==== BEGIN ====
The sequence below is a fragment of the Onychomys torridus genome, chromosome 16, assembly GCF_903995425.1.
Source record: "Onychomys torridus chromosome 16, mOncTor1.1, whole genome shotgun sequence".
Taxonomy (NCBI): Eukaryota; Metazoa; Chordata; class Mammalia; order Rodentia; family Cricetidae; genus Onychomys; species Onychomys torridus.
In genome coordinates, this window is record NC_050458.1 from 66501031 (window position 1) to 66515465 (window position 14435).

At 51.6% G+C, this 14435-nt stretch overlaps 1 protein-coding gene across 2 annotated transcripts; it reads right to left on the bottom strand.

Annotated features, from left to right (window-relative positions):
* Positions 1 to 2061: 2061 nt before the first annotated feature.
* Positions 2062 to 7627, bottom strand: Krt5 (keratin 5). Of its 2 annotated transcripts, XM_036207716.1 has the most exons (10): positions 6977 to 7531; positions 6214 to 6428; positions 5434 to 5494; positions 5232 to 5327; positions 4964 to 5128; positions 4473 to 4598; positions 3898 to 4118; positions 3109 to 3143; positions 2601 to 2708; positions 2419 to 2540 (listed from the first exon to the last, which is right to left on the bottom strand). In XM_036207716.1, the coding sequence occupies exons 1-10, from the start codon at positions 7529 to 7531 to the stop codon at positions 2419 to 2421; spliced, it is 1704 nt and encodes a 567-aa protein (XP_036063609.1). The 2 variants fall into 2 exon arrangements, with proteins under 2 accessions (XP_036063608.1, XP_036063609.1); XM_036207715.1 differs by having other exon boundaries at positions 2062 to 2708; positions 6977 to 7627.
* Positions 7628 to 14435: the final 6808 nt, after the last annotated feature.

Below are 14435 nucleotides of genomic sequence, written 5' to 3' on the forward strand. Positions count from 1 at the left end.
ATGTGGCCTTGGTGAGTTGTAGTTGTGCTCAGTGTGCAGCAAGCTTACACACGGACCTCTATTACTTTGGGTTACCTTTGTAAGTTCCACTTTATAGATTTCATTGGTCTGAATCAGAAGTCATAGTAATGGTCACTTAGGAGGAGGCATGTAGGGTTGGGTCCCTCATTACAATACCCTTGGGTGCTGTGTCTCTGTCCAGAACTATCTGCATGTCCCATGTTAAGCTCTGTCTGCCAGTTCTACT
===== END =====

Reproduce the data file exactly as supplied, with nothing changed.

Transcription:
The sequence below is a fragment of the Onychomys torridus genome, chromosome 16, assembly GCF_903995425.1.
Source record: "Onychomys torridus chromosome 16, mOncTor1.1, whole genome shotgun sequence".
Taxonomy (NCBI): Eukaryota; Metazoa; Chordata; class Mammalia; order Rodentia; family Cricetidae; genus Onychomys; species Onychomys torridus.
In genome coordinates, this window is record NC_050458.1 from 66501031 (window position 1) to 66515465 (window position 14435).

At 51.6% G+C, this 14435-nt stretch overlaps 1 protein-coding gene across 2 annotated transcripts; it reads right to left on the bottom strand.

Annotated features, from left to right (window-relative positions):
* Positions 1 to 2061: 2061 nt before the first annotated feature.
* Positions 2062 to 7627, bottom strand: Krt5 (keratin 5). Of its 2 annotated transcripts, XM_036207716.1 has the most exons (10): positions 6977 to 7531; positions 6214 to 6428; positions 5434 to 5494; positions 5232 to 5327; positions 4964 to 5128; positions 4473 to 4598; positions 3898 to 4118; positions 3109 to 3143; positions 2601 to 2708; positions 2419 to 2540 (listed from the first exon to the last, which is right to left on the bottom strand). In XM_036207716.1, the coding sequence occupies exons 1-10, from the start codon at positions 7529 to 7531 to the stop codon at positions 2419 to 2421; spliced, it is 1704 nt and encodes a 567-aa protein (XP_036063609.1). The 2 variants fall into 2 exon arrangements, with proteins under 2 accessions (XP_036063608.1, XP_036063609.1); XM_036207715.1 differs by having other exon boundaries at positions 2062 to 2708; positions 6977 to 7627.
* Positions 7628 to 14435: the final 6808 nt, after the last annotated feature.

Below are 14435 nucleotides of genomic sequence, written 5' to 3' on the forward strand. Positions count from 1 at the left end.
ATGTGGCCTTGGTGAGTTGTAGTTGTGCTCAGTGTGCAGCAAGCTTACACACGGACCTCTATTACTTTGGGTTACCTTTGTAAGTTCCACTTTATAGATTTCATTGGTCTGAATCAGAAGTCATAGTAATGGTCACTTAGGAGGAGGCATGTAGGGTTGGGTCCCTCATTACAATACCCTTGGGTGCTGTGTCTCTGTCCAGAACTATCTGCATGTCCCATGTTAAGCTCTGTCTGCCAGTTCTACT